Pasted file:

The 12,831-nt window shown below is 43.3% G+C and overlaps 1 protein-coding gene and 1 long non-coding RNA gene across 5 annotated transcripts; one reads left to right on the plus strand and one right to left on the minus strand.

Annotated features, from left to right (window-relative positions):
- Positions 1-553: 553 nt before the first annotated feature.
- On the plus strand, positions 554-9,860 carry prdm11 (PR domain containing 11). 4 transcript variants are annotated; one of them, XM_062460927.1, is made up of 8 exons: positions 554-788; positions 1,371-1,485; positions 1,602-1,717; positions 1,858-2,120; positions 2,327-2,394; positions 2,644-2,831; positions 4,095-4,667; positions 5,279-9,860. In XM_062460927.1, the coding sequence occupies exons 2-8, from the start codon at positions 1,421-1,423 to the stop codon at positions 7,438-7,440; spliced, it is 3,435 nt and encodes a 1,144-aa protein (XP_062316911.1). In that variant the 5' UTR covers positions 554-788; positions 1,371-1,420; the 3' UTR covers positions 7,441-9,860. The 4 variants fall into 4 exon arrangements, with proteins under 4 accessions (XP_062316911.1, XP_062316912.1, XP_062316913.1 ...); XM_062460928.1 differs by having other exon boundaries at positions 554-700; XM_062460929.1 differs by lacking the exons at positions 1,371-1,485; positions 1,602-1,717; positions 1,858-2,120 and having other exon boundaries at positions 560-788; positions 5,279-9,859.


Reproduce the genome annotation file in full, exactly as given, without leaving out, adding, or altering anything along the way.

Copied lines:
The 12,831-nt window shown below is 43.3% G+C and overlaps 1 protein-coding gene and 1 long non-coding RNA gene across 5 annotated transcripts; one reads left to right on the plus strand and one right to left on the minus strand.

Annotated features, from left to right (window-relative positions):
- Positions 1-553: 553 nt before the first annotated feature.
- On the plus strand, positions 554-9,860 carry prdm11 (PR domain containing 11). 4 transcript variants are annotated; one of them, XM_062460927.1, is made up of 8 exons: positions 554-788; positions 1,371-1,485; positions 1,602-1,717; positions 1,858-2,120; positions 2,327-2,394; positions 2,644-2,831; positions 4,095-4,667; positions 5,279-9,860. In XM_062460927.1, the coding sequence occupies exons 2-8, from the start codon at positions 1,421-1,423 to the stop codon at positions 7,438-7,440; spliced, it is 3,435 nt and encodes a 1,144-aa protein (XP_062316911.1). In that variant the 5' UTR covers positions 554-788; positions 1,371-1,420; the 3' UTR covers positions 7,441-9,860. The 4 variants fall into 4 exon arrangements, with proteins under 4 accessions (XP_062316911.1, XP_062316912.1, XP_062316913.1 ...); XM_062460928.1 differs by having other exon boundaries at positions 554-700; XM_062460929.1 differs by lacking the exons at positions 1,371-1,485; positions 1,602-1,717; positions 1,858-2,120 and having other exon boundaries at positions 560-788; positions 5,279-9,859.